At the back of the building, police found a jagged rectangular hole about two cinderblocks wide and two cinderblocks tall.
The area behind the Clover building was wooded back then. And a tractor-trailer parked adjacent to the wall obscured the view of the spot where the burglars broke through.
They had chiseled into a small room rarely used by employees in Clover. The location led to speculation that the burglary was an inside job, although police never found evidence to support the theory, Whitney said.
Batteries and portable televisions were found moved inside the store. Four 13-inch screen televisions, taken out of their boxes to fit through the hole, were the only missing items. Their value was $260.
Police dogs caught a scent off the boxes. But their search was fruitless.
Neither the gun nor a sledgehammer or chisel were found. Police entered the serial numbers of the televisions into a crime database. Nothing came of it.
One of the case’s mysteries is why the burglar who shot Smith went to the front of the store. The security guard had been in the building for more than an hour. The hole was still unnoticed. The TVs already were gone. The escape didn’t have to include murder.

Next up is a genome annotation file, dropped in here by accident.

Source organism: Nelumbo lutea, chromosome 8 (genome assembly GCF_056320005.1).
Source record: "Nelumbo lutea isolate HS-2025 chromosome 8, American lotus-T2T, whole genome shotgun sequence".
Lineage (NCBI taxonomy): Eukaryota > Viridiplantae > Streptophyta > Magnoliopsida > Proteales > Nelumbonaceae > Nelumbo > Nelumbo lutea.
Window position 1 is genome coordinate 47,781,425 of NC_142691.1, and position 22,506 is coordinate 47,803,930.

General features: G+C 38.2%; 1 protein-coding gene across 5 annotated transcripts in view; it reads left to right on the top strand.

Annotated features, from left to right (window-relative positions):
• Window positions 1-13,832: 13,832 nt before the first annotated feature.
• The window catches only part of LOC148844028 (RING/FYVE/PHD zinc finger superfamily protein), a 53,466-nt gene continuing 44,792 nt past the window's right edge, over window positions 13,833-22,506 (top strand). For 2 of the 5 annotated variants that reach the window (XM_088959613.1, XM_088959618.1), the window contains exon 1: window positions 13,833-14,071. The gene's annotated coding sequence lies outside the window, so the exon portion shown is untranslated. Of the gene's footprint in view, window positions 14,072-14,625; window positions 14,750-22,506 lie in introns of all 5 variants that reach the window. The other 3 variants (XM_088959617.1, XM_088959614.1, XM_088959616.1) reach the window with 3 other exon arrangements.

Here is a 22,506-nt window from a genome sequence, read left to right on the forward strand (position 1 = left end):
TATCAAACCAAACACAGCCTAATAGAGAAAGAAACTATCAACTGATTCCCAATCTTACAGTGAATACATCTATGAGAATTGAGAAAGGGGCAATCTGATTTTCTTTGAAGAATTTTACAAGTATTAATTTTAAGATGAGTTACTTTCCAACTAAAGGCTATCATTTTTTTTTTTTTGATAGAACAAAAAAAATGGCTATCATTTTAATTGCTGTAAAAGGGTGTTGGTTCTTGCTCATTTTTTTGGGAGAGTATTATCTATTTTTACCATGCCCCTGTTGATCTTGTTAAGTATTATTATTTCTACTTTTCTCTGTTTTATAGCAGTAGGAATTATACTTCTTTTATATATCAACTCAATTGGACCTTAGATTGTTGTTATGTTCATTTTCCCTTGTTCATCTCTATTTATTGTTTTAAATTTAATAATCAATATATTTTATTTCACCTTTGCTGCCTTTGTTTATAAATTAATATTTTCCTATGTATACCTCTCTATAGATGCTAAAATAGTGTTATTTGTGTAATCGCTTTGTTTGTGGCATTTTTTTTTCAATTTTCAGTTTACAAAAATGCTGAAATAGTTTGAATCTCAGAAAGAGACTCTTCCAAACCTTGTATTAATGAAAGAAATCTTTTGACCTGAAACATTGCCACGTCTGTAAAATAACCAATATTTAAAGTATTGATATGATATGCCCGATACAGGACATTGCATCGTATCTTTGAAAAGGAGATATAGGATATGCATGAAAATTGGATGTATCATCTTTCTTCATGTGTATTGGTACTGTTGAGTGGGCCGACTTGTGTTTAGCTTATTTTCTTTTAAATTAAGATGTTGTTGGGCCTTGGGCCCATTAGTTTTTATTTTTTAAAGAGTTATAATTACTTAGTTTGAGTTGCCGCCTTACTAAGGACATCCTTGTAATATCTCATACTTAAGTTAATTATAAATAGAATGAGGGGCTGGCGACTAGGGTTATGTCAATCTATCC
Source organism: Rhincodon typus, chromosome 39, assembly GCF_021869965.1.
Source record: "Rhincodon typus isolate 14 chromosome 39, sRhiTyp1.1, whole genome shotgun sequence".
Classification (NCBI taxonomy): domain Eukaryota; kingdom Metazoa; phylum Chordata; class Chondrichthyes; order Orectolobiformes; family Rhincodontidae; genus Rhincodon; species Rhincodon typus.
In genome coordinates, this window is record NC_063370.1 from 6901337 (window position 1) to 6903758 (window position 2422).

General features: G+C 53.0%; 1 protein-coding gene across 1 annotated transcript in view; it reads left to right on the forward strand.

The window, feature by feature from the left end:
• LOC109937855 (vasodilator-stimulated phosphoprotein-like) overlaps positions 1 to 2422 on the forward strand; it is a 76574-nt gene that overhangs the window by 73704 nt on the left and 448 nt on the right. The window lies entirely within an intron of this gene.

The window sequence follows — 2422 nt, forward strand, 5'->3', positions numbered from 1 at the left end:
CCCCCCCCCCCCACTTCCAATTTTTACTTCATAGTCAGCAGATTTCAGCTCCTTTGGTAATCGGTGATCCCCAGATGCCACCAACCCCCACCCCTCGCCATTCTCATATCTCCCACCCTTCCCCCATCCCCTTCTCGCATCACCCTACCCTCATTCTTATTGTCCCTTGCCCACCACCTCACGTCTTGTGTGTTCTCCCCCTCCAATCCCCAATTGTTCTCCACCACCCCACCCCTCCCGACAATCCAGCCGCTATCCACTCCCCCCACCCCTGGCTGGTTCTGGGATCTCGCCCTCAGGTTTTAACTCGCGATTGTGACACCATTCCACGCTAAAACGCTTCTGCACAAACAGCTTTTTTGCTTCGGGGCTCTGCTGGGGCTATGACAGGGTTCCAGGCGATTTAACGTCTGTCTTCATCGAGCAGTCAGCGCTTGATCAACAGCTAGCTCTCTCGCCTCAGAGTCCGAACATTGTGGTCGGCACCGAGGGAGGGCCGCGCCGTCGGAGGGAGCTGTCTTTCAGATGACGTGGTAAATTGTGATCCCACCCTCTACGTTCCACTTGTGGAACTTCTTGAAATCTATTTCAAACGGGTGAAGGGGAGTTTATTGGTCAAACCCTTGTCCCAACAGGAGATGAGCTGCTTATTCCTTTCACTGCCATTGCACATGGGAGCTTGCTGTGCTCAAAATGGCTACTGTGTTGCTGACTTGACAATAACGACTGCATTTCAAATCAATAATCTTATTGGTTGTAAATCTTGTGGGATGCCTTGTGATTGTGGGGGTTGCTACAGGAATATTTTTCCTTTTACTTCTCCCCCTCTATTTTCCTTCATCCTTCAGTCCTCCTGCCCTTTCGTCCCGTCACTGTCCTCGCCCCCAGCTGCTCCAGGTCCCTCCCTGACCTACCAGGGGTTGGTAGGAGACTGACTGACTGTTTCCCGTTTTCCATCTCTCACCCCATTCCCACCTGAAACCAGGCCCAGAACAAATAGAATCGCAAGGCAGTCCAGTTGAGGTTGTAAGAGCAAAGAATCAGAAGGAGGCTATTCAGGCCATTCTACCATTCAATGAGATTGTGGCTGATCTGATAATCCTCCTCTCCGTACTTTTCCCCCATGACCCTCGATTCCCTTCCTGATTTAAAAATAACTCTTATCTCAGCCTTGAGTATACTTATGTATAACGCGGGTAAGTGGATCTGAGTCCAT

“The actor thought he was smarter than he was,” is Whitney’s explanation. “He was trying to be street smart and sly by breaking into the back of the building. He thought he had a plan but it didn’t go as anticipated. He panicked.”
A second look
The newspaper was unsuccessful in reaching Smith’s only child, Harger, who would be 65 this year, for comment on this story.
In 1999, shortly before the 20th anniversary of her father’s death, Harger spoke to this newspaper from her home in Georgia. She said her mother had lost hope before she died.
But Harger said she harbored some faith because of the advances in forensic science.
Ten years ago, the department took a second, deeper look. Several hundred man hours went into the investigation. And Whitney did indeed take evidence to the FBI for forensic tests. Behavioral science also was employed to develop a profile on the killer.
Whitney declined to say what the forensic tests or the profile revealed. But he’s no stranger to solving cold cases using DNA.
Whitney was part of a police team that solved the 1984 murder of 25-year-old Terry Brooks at a Falls fast food restaurant. Using DNA from a cigarette butt, they cracked the case 15 years after the killing.
Three decades after Smith’s murder, the Clover store has been replaced by a self-storage business. But in the back of the building, the neat rows of cinderblocks are interrupted by four awkwardly laid cinderblocks used to patch up the hole.
The marks of the burglars remain.
“The person who did this is on borrowed time,” Whitney said. “And we’re going to get him.”